The Zimdollar is now over 90% weaker than it was a year ago. Here is why it’s likely to get even worse

currency Zimbabwe
ZImbabwe's struggle for currency stability continues (REUTERS/Philimon Bulawayo)

The Reserve Bank of Zimbabwe has allowed the Zimbabwe dollar to fall sharply by 21% this week, a drop that leaves the currency 91% weaker than it was this time last year.

With an anticipated drop in mineral earnings this year and an anticipated bigger import bill in 2024, demand for the USD will likely get stronger, adding more pressure on the embattled local unit.

The Zimbabwe dollar traded at Z$8,240 per US dollar on Thursday, down from Z$6,467 earlier this week, according to central bank data. This week’s drop means that the official rate is now more than 91% down over the past year on both the official and black markets. The Zimdollar started 2023 at Z$705 to the USD on the official market and around Z$1,000 at the black market.

Authorities are trying to narrow a widening gap between the formal rate and the more widely used black market rate. The acceleration in the weakening of the Zimbabwe dollar is because of high demand for the US dollar, a member of central bank’s monetary committee has been quoted as saying.

Authorities see a gap of 10% to 20% between the official and unofficial exchange rates as acceptable, Bloomberg reported, citing Persistence Gwanyanya, a member of RBZ’s monetary policy committee.

He blames the drop in the Zimdollar on the end of tobacco sales and a softening of global commodity prices, which have slowed US dollar inflows into the economy.

“Even this quarter, our situation will not have got to normal,” he said. “We will need to manage the demand side, that is deal with the demand for forex and judiciously allocate resources.” With the recent depreciation, the “equilibrium has been disturbed” as the gap between official and unofficial markets exceeds the 10% to 20% range set by authorities, said Gwanyanya. “We will now be seized with re-establishing the equilibrium,” he said.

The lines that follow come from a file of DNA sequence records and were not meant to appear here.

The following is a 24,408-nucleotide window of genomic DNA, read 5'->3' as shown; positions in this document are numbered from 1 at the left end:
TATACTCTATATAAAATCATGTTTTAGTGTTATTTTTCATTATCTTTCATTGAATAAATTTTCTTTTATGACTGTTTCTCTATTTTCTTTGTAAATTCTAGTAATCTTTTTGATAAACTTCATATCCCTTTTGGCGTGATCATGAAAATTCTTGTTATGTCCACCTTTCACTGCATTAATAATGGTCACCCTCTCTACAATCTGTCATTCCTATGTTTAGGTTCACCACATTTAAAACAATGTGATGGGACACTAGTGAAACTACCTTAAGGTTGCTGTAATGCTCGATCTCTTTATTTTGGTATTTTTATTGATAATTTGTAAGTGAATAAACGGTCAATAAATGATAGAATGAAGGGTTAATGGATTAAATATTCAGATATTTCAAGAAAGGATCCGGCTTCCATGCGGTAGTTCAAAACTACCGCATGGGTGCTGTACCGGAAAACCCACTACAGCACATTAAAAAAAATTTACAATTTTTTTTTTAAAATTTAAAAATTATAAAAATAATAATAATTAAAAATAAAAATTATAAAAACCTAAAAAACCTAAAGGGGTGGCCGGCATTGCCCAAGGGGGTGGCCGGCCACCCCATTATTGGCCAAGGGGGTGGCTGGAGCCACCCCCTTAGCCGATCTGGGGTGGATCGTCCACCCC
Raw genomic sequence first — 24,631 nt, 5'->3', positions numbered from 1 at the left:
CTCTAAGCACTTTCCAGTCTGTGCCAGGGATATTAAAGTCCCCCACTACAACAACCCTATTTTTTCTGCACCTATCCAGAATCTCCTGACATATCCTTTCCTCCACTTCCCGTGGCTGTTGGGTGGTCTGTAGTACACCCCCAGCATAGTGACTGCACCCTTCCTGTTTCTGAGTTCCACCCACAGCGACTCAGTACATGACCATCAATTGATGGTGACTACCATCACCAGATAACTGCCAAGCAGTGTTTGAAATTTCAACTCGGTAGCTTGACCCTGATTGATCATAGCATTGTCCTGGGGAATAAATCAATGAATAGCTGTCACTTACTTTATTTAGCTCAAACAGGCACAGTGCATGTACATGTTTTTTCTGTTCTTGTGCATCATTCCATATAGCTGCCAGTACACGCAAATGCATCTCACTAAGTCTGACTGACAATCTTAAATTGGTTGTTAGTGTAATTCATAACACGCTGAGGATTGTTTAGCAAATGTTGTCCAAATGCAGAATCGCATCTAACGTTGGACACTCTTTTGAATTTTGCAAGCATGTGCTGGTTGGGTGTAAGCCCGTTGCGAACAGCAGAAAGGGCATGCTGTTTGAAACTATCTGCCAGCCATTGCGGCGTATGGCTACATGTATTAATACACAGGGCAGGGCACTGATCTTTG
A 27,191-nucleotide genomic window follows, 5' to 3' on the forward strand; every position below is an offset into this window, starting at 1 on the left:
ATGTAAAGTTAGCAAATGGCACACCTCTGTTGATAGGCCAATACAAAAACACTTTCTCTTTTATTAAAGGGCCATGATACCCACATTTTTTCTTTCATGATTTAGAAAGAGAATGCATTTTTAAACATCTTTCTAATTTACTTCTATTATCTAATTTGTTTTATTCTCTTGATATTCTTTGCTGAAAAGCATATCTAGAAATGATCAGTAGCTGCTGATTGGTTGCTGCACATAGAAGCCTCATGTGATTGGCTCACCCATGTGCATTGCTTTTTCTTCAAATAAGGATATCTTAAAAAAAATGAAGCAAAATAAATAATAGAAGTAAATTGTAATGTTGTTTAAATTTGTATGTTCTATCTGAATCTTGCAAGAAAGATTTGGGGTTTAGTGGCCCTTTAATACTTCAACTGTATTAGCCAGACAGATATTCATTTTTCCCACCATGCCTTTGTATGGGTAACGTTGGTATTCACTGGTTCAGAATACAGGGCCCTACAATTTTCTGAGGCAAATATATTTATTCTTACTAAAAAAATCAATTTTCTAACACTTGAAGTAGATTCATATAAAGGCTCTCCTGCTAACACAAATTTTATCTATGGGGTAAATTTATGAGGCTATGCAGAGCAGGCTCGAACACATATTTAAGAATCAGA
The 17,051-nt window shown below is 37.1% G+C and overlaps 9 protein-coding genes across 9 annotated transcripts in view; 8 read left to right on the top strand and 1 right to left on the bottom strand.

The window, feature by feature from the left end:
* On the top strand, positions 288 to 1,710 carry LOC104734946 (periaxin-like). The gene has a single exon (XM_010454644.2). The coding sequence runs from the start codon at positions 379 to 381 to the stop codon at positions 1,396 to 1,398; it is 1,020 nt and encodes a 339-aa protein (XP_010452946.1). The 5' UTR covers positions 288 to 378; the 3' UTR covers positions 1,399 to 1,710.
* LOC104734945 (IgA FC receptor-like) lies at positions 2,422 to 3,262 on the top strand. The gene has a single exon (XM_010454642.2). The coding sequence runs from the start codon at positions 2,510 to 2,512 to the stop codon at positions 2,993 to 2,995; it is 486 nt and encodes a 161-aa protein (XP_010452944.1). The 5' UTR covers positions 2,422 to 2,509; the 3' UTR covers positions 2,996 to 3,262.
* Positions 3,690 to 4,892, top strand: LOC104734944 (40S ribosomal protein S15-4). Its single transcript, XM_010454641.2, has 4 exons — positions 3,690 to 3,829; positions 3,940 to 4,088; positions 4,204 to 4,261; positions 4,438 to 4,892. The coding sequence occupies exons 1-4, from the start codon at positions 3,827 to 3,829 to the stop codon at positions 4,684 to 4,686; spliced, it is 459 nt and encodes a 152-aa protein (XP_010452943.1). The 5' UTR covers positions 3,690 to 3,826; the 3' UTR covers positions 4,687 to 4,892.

The Zimdollar’s troubles are feeding in to inflation and making conditions tougher for businesses. Because they are forced to use the formal exchange rate, businesses are taking on bigger exchange rate losses. The exchange rate has seen consumers abandon supermarkets for informal retailers, where US dollar prices are lower.

Currently, businesses are compelled to charge prices within a 10% margin of the official exchange rate. In a policy paper to government, the Confederation of Zimbabwe Industries proposed that they be allow to set prices at 20% below the market exchange rate.

Outlook? Not so good

Will the Zimdollar catch a break? Highly unlikely, given the stormy economic outlook for 2024.

First, Zimbabwe is likely to earn less from mining – which accounts for 80% of Zimbabwe’s foreign currency earnings. The prices of minerals that Zimbabwe sells to the world, such as platinum, have fallen sharply. The impact is already being felt; the country’s earnings fell by 9% in the months to September, mostly due to the weakness in commodity prices.

A Chamber of Mines report late last year forecast mining companies would suffer a 20% drop in revenues in 2023 and a further decline of 10% in 2024. Gold production fell 15% in 2023, as miners struggled with rising costs, power cuts, and hostile government policies. With less money coming into the economy from the main source of forex, at a time demand for USD is rising in a dollarised economy, the Zimdollar will come under more pressure in the coming year.

Demand for USD will also increase due to the need to import some commodities, as a result of the drought, and to pay for power imports. Global inflation, and high oil prices, also mean that Zimbabwe will spend more on imports. This will add more demand for US dollars, and more trouble for the Zimdollar.